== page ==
Queen Hatshepsut of Egypt: The Queen that Would Become a Pharaoh



Ancient Egyptian statue (painted limestone) remain showing bust of Queen Hatshepsut that was originally attached to a larger stone work representing the queen as the god Osiris.

"I have restored that which was in ruins. I have raised up that which was destroyed." 
- Queen Hatshepsut

There was a woman who ruled over Egypt from 1479 to 1458 B.C. -- the 18th dynasty, the New Kingdom. During that time the word "Egypt" did not exist. The best English translation of the name the Nile Valley natives called themselves in ancient Egypt is Kemet. For 21 years, as queen regent to her young stepson Thutmose III and surrounded by the great kingdoms of Nubia, Kush, and Punt, Queen Hatshepsut (meaning "foremost of noble ladies") ruled this valley. 


Photo: Valley of the Kings, royal cemetery at Luxor that embraces Hatshepsut's mortuary temple.

It was not until 2007 that Hatshepsut's lost mummy was not discovered. In 1903, archaeologist Howard Carter found a sarcophagus that belonged to Hatshepsut in KV20 Valley of the Kings. The sarcophagus, a cubicle funeral receptacle for a corpse, was empty. Zahi Hawass, head of the Egyptian Mummy Project and secretary general of the Supreme Council of Antiquities honed in on mummy KV60a, discovered more than a century earlier and then deemed a minor tomb. It had no gold or other jewels but was tested and determined to be the late queen regent.

This was a far cry from the treasures found in the tomb of pharaoh Tutankhamun. There was no gold or other jewels adorning Hatshepsut's mummy, only the remains of the ancient Egyptian royal family. It was soon discovered that there was a concerted effort to eradicate the historical record of her reign. Thumose III, her co-regent and successor, systemically removed evidence of her rule during the time he was too young to rule. Temples, obelisks and monuments underwent a systematic chisel job.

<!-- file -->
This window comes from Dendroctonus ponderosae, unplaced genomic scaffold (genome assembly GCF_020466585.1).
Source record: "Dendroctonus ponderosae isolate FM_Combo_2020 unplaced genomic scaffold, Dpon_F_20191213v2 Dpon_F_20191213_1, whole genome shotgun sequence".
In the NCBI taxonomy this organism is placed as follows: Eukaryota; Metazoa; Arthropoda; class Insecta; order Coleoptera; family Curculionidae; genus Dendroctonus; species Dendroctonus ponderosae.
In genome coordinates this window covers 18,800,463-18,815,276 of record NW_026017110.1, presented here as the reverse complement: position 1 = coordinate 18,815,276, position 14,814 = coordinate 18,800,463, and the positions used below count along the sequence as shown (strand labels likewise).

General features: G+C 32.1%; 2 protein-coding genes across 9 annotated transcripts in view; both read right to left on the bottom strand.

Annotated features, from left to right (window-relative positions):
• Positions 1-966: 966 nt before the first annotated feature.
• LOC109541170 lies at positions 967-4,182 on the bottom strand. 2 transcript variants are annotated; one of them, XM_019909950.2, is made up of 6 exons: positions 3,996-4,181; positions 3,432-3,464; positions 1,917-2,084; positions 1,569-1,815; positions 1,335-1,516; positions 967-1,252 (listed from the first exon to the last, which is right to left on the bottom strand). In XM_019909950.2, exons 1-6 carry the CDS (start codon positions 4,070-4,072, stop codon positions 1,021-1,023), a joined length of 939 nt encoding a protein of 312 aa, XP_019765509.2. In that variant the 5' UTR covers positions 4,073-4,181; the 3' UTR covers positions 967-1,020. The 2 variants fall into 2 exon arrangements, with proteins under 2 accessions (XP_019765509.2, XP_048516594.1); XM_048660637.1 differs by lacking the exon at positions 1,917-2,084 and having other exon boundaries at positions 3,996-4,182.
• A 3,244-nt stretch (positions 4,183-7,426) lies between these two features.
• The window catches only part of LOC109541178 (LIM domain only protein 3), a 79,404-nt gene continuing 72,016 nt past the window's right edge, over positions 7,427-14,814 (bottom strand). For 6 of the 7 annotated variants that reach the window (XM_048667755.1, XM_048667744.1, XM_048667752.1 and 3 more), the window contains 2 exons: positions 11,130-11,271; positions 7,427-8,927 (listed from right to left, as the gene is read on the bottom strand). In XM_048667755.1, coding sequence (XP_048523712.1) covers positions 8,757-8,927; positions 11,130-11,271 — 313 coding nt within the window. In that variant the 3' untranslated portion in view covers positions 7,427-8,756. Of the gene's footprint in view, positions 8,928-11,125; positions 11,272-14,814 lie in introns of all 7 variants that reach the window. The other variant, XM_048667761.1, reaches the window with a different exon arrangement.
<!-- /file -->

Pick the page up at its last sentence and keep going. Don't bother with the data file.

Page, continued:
Born in the 15th century BC, Hatshepsut was the daughter of Thutmose I and Aahmes, both of royal lineage. She would marry Thutmose II, the son of her father by another. The marriage of Hatshepsut as wife-sister to Thutmose II was part of the traditions used to fortify royal lineages. Thutmose II fathered one child, Isis, not with Hatshepsut -- to whom he never bore children.  Isis bore the male child Thutmose III. After Thutmose II's death in 1479 BC, Thutmose III was too young to assume control as the male royal. Hatshepsut was allowed to rule as the young pharaoh's queen regent.



Queen Hatshepsut effectively ruled the Egyptian kingdom for about 21 years. In public, she portrayed herself as a man, the traditional gender of a pharaoh. She wore male clothing and a pharaonic beard. Suggestions of her femininity are portrayed, however, in the surviving sculptures that depict her with feminine breasts. Hatshepsut's dynastic rule was a clear break from the traditional role of the queen regent, such as seen in other Nile Valley royal dynasties like that of Nigiste Negaste (Empress Regent) Zewditu Menelik of Ethiopia.

Photo: only remaining obelisk of Karnak, erected by Pharaoh Hatshepsut
Queen Hatshepsut was a grand renovator of shrines and temples, from Nubia to Sinai. Four great granite obelisks were erected at Karnak, at the temple of the great god Amun. During her reign hundreds of monumental public works were commissioned, including focused public efforts on Thebes, her capital, which is known today as Luxor and Karnak.

One of the Karnak obelisks commissioned by Hatshepsut read: "Now my heart turns this way and that, as I think what the people will say. Those who see my monuments in years to come, and who shall speak of what I have done."  One of the four great obelisks erected by Pharaoh Hatshepsut still stands.

Queen Hatshepsut established international trading partners with kingdoms as close as Nubia and Punt, as well as those across the great seas. Her rule was a time of economic growth for her people.

Today, the tomb of Hatshepsut is said to be in one of the two of the Egyptian Museum's Royal Mummy Rooms. If visiting, however, check to determine status because the location and public presentment of certain antiquities change and are limited during social and political upheaval in a region.

Above video: on-site lecture at Temple of Queen Hatshepsut

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